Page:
Pseudomonas (according to David Weller of the USDA and Washington State University who wrote a paper on Psuedomonas in agriculture and why they work so well as a biocontrol agent of soilborne pathogens)

  • 1) They are well adapted and can handle many different environments and stresses including tight soils without air.
  • 2) They grow rapidly, proliferate and utilize seed and root exudates (aka carbon in the form of sugar).
  • 3) They colonize and multiply in the rhizosphere and the interior of the plant.
  • 4) They produce bioactive metabolites including antibiotics and growth promoting chemicals.
  • 5) They compete aggressively with other pathogens and protect the plant from infection.

In summation, they are similar to Trichoderma in that they attack and prevent infection of pathogens. However, they are a bacteria vs. Trichoderma, which are fungi.

Azotobacter are free-living, nitrogen- fixing bacteria in the soil. Azotobacter harvest nitrogen from the atmosphere (nitrogen fixation) and fix it into plant-usable ammonium ions. The plant and the Azotobacter work symbiotically together. The plant supplies the Azotobacter with sugars and ATP (adenosine triphosphate or the energy that the plant produces) while the Azotobacter supplies the plant with N. Without ATP, nitrogen fixation cannot take place. Azotobacter have several enzymes that allow it to fix nitrogen, but the main one is nitrogenase. The main nitrogenase enzyme is molybdenum-iron nitrogenase, which demonstrates the importance of molybdenum for nitrogen efficiency due to its presence in the moly-iron nitrogenase enzyme. Similar to Pseudomonas, Azotobacter can tolerate extreme conditions as well as low oxygen conditions.

Bacillus bacteria species is also included in the seed coating. Bacillus is used as a biocontrol agent and can be purchased by itself, for that purpose, in gardening magazines. They produce antibiotics that compete with pathogens by either killing or inhibiting their growth. They colonize the root, compete with other pathogens and even prevent them from attaching to the root system. It is interdependent with the plant and feeds off the plant’s exudates and deprives the pathogens of a food source. It will also trigger SAR (systemic acquired resistance), which activates the plant’s defense mechanism to kick in and help fend off the pathogen.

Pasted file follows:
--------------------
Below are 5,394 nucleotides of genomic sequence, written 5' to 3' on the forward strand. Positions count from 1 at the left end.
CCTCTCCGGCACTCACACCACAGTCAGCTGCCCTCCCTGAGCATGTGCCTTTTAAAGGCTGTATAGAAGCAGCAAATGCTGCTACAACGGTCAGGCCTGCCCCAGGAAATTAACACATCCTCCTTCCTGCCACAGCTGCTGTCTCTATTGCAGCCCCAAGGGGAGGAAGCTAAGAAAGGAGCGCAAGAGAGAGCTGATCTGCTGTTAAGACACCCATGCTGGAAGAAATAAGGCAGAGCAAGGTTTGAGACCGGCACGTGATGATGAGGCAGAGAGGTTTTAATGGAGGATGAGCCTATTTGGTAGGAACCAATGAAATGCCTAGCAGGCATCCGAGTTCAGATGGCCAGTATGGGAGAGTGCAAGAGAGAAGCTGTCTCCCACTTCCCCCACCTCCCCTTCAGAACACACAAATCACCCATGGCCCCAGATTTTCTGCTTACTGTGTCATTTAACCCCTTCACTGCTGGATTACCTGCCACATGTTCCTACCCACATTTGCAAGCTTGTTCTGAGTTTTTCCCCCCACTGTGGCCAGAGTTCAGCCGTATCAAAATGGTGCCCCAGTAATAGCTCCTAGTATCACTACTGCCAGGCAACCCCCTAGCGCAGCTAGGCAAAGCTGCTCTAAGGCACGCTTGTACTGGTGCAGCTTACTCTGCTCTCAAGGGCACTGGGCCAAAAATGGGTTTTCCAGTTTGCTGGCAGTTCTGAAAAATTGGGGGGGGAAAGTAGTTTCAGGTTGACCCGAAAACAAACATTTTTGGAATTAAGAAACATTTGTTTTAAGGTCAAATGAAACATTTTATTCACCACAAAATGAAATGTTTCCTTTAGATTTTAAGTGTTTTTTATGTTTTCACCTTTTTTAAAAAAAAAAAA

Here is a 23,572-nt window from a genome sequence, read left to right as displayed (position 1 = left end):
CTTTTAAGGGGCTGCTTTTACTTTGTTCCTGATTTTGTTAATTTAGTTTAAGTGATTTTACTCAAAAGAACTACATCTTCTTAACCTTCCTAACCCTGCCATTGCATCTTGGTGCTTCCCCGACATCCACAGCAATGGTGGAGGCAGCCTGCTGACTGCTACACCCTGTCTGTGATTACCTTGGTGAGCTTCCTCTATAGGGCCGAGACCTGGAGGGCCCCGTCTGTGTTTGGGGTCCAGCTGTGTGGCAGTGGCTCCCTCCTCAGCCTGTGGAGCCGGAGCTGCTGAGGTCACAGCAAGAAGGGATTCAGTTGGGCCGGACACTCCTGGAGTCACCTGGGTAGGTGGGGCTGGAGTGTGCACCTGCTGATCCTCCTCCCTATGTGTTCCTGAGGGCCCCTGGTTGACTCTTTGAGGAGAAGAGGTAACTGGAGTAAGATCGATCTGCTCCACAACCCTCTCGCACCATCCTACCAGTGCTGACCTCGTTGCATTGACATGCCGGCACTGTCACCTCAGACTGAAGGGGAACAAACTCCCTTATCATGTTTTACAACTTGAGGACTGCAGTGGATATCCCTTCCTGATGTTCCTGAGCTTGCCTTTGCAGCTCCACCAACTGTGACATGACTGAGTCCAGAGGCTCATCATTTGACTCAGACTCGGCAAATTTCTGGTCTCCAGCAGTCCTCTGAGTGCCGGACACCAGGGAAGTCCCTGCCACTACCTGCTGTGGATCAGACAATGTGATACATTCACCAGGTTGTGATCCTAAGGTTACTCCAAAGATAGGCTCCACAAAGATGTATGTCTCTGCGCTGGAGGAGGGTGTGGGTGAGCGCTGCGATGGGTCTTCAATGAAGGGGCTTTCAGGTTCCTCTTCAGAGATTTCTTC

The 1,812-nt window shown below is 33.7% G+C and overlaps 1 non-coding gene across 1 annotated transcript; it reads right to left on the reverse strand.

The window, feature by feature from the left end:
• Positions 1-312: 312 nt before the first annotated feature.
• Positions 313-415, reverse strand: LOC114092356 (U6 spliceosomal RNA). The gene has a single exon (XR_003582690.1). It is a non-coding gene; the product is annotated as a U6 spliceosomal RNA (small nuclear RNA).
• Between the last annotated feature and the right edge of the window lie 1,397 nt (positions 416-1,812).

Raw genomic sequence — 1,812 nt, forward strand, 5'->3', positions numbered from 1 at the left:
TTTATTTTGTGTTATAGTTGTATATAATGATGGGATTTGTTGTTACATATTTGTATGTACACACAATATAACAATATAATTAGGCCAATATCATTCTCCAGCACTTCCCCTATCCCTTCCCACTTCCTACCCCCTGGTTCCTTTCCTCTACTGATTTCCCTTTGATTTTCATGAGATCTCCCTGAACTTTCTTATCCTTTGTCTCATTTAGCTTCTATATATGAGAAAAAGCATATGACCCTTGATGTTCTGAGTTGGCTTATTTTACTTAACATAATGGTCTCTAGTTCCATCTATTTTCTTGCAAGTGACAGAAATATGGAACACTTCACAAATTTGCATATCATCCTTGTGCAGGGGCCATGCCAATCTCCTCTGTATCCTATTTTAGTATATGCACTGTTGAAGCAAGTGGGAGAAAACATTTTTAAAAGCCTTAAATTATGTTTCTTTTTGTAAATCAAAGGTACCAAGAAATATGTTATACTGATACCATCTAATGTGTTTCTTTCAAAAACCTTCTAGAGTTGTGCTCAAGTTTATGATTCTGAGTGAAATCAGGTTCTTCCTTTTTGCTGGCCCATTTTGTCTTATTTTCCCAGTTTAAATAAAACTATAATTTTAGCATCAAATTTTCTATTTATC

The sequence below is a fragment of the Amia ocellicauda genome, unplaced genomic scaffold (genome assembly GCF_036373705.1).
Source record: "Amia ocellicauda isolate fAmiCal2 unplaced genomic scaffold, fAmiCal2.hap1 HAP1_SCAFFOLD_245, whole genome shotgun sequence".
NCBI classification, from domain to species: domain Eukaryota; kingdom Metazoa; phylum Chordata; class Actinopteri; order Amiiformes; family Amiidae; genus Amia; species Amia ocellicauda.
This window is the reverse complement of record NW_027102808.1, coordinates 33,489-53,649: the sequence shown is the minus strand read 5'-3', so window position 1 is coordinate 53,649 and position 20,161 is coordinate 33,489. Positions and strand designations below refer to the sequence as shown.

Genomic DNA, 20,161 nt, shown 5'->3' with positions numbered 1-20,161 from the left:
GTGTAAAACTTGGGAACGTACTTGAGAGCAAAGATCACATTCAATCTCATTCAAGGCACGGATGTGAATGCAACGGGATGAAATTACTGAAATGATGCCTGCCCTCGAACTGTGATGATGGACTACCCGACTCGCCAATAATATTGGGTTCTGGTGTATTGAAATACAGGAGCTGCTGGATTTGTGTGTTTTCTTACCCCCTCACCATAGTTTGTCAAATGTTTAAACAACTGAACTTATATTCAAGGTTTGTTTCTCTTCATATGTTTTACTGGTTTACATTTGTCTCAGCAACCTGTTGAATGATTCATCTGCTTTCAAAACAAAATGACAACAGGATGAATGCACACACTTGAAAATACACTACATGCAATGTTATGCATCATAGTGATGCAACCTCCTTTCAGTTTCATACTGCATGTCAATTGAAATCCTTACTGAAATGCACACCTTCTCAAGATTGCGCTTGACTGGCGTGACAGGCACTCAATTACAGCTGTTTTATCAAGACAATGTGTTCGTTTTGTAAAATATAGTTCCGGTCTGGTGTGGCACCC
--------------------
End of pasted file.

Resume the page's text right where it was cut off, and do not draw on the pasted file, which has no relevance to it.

Penicillium species are fungi that give off enzymes and organic acids to solubilize tied up soil phosphorus. Many times phosphorus is tied up and bound to calcium and magnesium in high pH soils and by iron and aluminum in low pH soils. It has a mutually beneficial relationship with the plant and provides it with the phosphorus so that it doesn’t tie back up again. This is very important because once it’s solubilized, it needs to be absorbed immediately or it will bind to Ca and Mg. Penicillium species also increase plant and root growth by providing phosphorus to the plant. Studies have shown an increase in grain yield by up to seven percent.

Streptomyces species is bacteria that promotes growth and acts as a biocontrol of pathogens. Like the other microbes in the coating, it takes up residence in the plant’s rhizosphere and works symbiotically in supplying the plant with protection and promoting growth while the plant supplies it with sugars as its food source. Streptomyces species are a form of actinomyces and produce the earthy smell of soil.

What else does the seed coating have?

Other nutrients are also needed to supply the microbes to fully function and thrive. The seed coating also includes a biological solubilizer and stimulant. The solubilizer breaks down the nutrients into a soluble form so that the microbes can use them and the stimulant activates the microbes and boosts them up!

Biological Seed treatment options 

Profitcoat seed coatings contain a blend of microbes, including multiple strains of mycorrhizal fungi, trichoderma, pseudomonas, Azotobacter, Bacillus, Penicilium and streptomyces. In addition, a blend of minerals and nutrients feed the microbes and a biostimulant activates them. The seed coatings are available in liquid and dry and can be applied on-farm. The seed coating produces a more robust root system, larger stalk and an overall healthier plant.

Profitcoat PB This is a three-fungicide mix and insecticide that sets a new standard for water mold control. Both options deliver superior protection against well-known seed-borne and soil-borne diseases. 

ProfitcoatPB + OSI  A three-fungicide mix for soybeans, this product includes a polymer and color in a ready-to-use formulation.